Based on Graham Norton’s best-selling novel of the same name, Holding is a complex, thoughtful small town mystery that is a welcome relief from Irish charm or Irish noir overload. The four-part series airing on Acorn TV is directed by Kathy Burke, and created by Dominic Treadwell-Collins and Karen Cogan. The fine ensemble cast is led by Conleth Hill (Game of Thrones) as Sgt. P.J. Collins, with Siobhán McSweeney (Derry Girls) as troubled Bríd Riordan, and Brenda Fricker (My Left Foot) as housekeeper Mrs. Meaney.
Mrs. Meaney: The longer you stay quiet, the harder it is to get your voice back.
The action takes place in the picturesque sleepy Cork village of Duneen, where superficial prettiness hides tragedy and buried secrets. P.J. Collins isn’t much of a career cop. He’s the sole Garda officer in the village, and the barracks (a row house) has been both office and home for just over three years, long enough for him to still be regarded as something of a newcomer. A typical day for him starts with the majestic arrival of Mrs. Meaney on her three-wheeled scooter, an angel of death bearing generous quantities of artery-blocking fats and carbs that she’ll transform into a full Irish breakfast.
You may find the first episode, with its introduction of most of the main characters, and not much explanation of their relationships, confusing watching, but stick with it. The series finds its pace and becomes a cleverly-plotted, rich piece of story-telling, solving not only the murder, but revealing P.J.’s transformation into a better cop and a fully-rounded, happier, and more functional human being.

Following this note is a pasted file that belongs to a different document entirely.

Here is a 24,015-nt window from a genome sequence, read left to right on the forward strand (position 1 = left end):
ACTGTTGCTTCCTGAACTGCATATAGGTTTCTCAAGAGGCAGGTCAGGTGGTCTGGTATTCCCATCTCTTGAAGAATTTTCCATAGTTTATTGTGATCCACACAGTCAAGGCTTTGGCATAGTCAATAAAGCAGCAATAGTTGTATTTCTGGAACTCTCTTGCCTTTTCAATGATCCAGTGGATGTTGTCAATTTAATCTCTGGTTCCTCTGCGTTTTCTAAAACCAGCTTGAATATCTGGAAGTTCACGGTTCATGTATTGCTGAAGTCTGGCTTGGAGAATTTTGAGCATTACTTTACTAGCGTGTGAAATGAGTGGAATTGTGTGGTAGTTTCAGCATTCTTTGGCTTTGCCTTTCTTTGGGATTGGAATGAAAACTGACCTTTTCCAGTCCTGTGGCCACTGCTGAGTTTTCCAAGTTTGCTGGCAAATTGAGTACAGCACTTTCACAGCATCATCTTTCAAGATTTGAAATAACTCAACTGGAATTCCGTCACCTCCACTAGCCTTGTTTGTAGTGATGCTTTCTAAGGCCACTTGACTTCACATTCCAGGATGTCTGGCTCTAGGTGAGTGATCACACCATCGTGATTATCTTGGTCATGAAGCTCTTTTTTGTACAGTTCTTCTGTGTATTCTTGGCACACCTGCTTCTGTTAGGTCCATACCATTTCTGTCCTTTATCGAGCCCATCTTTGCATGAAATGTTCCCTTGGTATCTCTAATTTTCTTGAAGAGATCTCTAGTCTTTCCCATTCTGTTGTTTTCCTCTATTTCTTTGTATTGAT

P.J. glumly snacks on comfort food throughout the day because something vital — companionship, love, purpose — is missing, and we suspect he carries a vast amount of sadness. He has to deal with people like village busybody Mrs. O’Driscoll (Pauline McLynn), who summons him because a resident’s house has been painted brown, not the attractive pastels she prefers. He patiently repeats that it’s not a crime, not a Garda matter, and leaves for the first real call of the day, clutching a grotesquely large breakfast sandwich.
P.J. has been summoned to a building site where a house once lived in by the Burke family is to be demolished. Human remains have been found, and the conclusion everyone jumps to is that they’re those of local legend Tommy Burke. Tommy never showed up for his wedding and has not been seen since. His jilted bride Bríd (Siobhán McSweeney), is now married to Anthony Riordan (Gary Shelford), who clearly despises her for her heavy drinking. Bríd loves her children, but the family is stressed by the presence of her mother, Kitty Harrington (Olwen Fouéré), who suffers from alcoholism and dementia.
Bríd wasn’t the only woman Tommy wronged. He also had an affair with neighbor Evelyn Ross (Charlene McKenna), who works in the local pub. She’s the youngest of three sisters who own a small dairy farm managed by Abigail Ross (Helen Behan). The third sister, Florence (Amy Conroy), is in love with fellow teacher Susan Hickey (Eleanor Tiernan), and they, plus Susan’s teenage son Stephen (Sky Yang), are about to leave for San Francisco. Sharp-tongued Mrs. O’Driscoll points out that there’s no point going to all that trouble since everyone who emigrates comes back to Duneen. Why bother? Isn’t Ireland the gayest place on earth?
That’s precisely why Florence and Susan want to leave, tired of their role as Duneen's token gay family on display in the pub. Just to keep things awkward, Evelyn is having an affair with the much-younger Stephen, who changes his mind about going to San Francisco when he’s offered a place on the county hurling team, and the affair ends abruptly when he suggests she becomes a WAG.
P.J. takes charge of the crime scene and only to be surprised by the arrival of sophisticated Dublin Detective Linus Dunn (Clinton Liberty), who decides the bodies of Tommy’s parents should be exhumed for a DNA test, as a wedding ring with Bríd and Tommy’s initials is found in the grave. P.J. knows the village won’t like it, but Linus ignores him. P.J. is proved right when the villagers storm the exhumation (on a Sunday! During mass!), although Linus has followed the correct procedures. Interestingly, the introduction of Linus as an outsider makes the village more receptive to P.J.